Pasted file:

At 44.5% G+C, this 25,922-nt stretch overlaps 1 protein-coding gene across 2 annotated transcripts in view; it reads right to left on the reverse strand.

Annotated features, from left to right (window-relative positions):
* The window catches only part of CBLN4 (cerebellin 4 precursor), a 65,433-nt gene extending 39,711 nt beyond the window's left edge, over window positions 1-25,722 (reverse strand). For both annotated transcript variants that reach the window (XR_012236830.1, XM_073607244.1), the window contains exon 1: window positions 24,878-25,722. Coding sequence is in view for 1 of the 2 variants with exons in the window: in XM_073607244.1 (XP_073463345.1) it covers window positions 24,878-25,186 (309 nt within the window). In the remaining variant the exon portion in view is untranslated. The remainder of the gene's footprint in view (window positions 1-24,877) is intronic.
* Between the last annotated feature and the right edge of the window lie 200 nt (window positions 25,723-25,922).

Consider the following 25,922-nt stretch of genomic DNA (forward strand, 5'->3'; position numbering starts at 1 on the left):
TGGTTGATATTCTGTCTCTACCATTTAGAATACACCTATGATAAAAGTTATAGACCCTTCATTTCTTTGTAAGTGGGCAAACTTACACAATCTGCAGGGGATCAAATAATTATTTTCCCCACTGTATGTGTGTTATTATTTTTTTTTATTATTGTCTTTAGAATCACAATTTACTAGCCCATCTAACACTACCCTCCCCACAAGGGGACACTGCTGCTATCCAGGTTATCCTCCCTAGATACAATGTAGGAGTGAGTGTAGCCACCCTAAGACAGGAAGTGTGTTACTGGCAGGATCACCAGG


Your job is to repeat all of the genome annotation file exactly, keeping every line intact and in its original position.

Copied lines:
At 44.5% G+C, this 25,922-nt stretch overlaps 1 protein-coding gene across 2 annotated transcripts in view; it reads right to left on the reverse strand.

Annotated features, from left to right (window-relative positions):
* The window catches only part of CBLN4 (cerebellin 4 precursor), a 65,433-nt gene extending 39,711 nt beyond the window's left edge, over window positions 1-25,722 (reverse strand). For both annotated transcript variants that reach the window (XR_012236830.1, XM_073607244.1), the window contains exon 1: window positions 24,878-25,722. Coding sequence is in view for 1 of the 2 variants with exons in the window: in XM_073607244.1 (XP_073463345.1) it covers window positions 24,878-25,186 (309 nt within the window). In the remaining variant the exon portion in view is untranslated. The remainder of the gene's footprint in view (window positions 1-24,877) is intronic.
* Between the last annotated feature and the right edge of the window lie 200 nt (window positions 25,723-25,922).

Consider the following 25,922-nt stretch of genomic DNA (forward strand, 5'->3'; position numbering starts at 1 on the left):
TGGTTGATATTCTGTCTCTACCATTTAGAATACACCTATGATAAAAGTTATAGACCCTTCATTTCTTTGTAAGTGGGCAAACTTACACAATCTGCAGGGGATCAAATAATTATTTTCCCCACTGTATGTGTGTTATTATTTTTTTTTATTATTGTCTTTAGAATCACAATTTACTAGCCCATCTAACACTACCCTCCCCACAAGGGGACACTGCTGCTATCCAGGTTATCCTCCCTAGATACAATGTAGGAGTGAGTGTAGCCACCCTAAGACAGGAAGTGTGTTACTGGCAGGATCACCAGG